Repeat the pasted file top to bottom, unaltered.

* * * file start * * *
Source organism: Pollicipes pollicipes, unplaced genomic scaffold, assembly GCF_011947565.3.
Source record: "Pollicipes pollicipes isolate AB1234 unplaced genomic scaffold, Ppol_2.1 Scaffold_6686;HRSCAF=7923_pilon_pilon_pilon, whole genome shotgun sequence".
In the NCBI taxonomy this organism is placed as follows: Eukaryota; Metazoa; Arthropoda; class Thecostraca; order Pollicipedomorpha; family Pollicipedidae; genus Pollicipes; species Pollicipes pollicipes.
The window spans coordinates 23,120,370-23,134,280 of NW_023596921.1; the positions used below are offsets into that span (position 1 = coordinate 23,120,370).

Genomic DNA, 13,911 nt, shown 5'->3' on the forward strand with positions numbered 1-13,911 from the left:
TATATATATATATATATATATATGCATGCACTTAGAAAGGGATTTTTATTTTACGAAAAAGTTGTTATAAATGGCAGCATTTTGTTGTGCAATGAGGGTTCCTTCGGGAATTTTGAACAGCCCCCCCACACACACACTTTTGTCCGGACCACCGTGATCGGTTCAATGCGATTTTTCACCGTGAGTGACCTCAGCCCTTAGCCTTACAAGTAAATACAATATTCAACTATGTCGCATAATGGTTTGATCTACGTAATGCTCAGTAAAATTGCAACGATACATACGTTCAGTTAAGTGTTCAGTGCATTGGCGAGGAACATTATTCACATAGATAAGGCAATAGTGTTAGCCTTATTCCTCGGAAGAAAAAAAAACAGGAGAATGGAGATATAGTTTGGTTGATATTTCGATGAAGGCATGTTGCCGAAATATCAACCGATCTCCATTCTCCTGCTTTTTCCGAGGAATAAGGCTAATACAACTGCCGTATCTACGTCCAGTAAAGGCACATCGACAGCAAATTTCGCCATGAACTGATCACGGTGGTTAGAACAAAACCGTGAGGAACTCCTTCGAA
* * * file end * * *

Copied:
Source organism: Pollicipes pollicipes, unplaced genomic scaffold, assembly GCF_011947565.3.
Source record: "Pollicipes pollicipes isolate AB1234 unplaced genomic scaffold, Ppol_2.1 Scaffold_6686;HRSCAF=7923_pilon_pilon_pilon, whole genome shotgun sequence".
In the NCBI taxonomy this organism is placed as follows: Eukaryota; Metazoa; Arthropoda; class Thecostraca; order Pollicipedomorpha; family Pollicipedidae; genus Pollicipes; species Pollicipes pollicipes.
The window spans coordinates 23,120,370-23,134,280 of NW_023596921.1; the positions used below are offsets into that span (position 1 = coordinate 23,120,370).

Genomic DNA, 13,911 nt, shown 5'->3' on the forward strand with positions numbered 1-13,911 from the left:
TATATATATATATATATATATATGCATGCACTTAGAAAGGGATTTTTATTTTACGAAAAAGTTGTTATAAATGGCAGCATTTTGTTGTGCAATGAGGGTTCCTTCGGGAATTTTGAACAGCCCCCCCACACACACACTTTTGTCCGGACCACCGTGATCGGTTCAATGCGATTTTTCACCGTGAGTGACCTCAGCCCTTAGCCTTACAAGTAAATACAATATTCAACTATGTCGCATAATGGTTTGATCTACGTAATGCTCAGTAAAATTGCAACGATACATACGTTCAGTTAAGTGTTCAGTGCATTGGCGAGGAACATTATTCACATAGATAAGGCAATAGTGTTAGCCTTATTCCTCGGAAGAAAAAAAAACAGGAGAATGGAGATATAGTTTGGTTGATATTTCGATGAAGGCATGTTGCCGAAATATCAACCGATCTCCATTCTCCTGCTTTTTCCGAGGAATAAGGCTAATACAACTGCCGTATCTACGTCCAGTAAAGGCACATCGACAGCAAATTTCGCCATGAACTGATCACGGTGGTTAGAACAAAACCGTGAGGAACTCCTTCGAA